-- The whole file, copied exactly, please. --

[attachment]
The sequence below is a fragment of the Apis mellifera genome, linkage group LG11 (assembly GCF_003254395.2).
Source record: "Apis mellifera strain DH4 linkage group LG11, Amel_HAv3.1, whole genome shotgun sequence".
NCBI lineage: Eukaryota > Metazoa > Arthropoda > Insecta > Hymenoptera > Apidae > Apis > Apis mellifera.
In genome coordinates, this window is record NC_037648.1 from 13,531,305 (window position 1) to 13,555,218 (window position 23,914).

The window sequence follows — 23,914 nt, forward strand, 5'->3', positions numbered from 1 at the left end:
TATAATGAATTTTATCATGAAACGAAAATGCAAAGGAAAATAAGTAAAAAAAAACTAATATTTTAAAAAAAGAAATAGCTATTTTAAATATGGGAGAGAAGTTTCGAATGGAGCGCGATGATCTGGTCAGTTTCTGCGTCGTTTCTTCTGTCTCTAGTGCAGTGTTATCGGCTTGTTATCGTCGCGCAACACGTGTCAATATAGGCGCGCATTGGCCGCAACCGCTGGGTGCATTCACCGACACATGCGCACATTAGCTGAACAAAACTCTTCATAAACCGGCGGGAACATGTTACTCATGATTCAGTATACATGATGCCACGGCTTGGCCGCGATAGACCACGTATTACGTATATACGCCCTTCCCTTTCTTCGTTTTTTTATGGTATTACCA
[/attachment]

The sequence below is a fragment of the Apis mellifera genome, linkage group LG11 (assembly GCF_003254395.2).
Source record: "Apis mellifera strain DH4 linkage group LG11, Amel_HAv3.1, whole genome shotgun sequence".
NCBI lineage: Eukaryota > Metazoa > Arthropoda > Insecta > Hymenoptera > Apidae > Apis > Apis mellifera.
In genome coordinates, this window is record NC_037648.1 from 13,531,305 (window position 1) to 13,555,218 (window position 23,914).

The window sequence follows — 23,914 nt, forward strand, 5'->3', positions numbered from 1 at the left end:
TATAATGAATTTTATCATGAAACGAAAATGCAAAGGAAAATAAGTAAAAAAAAACTAATATTTTAAAAAAAGAAATAGCTATTTTAAATATGGGAGAGAAGTTTCGAATGGAGCGCGATGATCTGGTCAGTTTCTGCGTCGTTTCTTCTGTCTCTAGTGCAGTGTTATCGGCTTGTTATCGTCGCGCAACACGTGTCAATATAGGCGCGCATTGGCCGCAACCGCTGGGTGCATTCACCGACACATGCGCACATTAGCTGAACAAAACTCTTCATAAACCGGCGGGAACATGTTACTCATGATTCAGTATACATGATGCCACGGCTTGGCCGCGATAGACCACGTATTACGTATATACGCCCTTCCCTTTCTTCGTTTTTTTATGGTATTACCA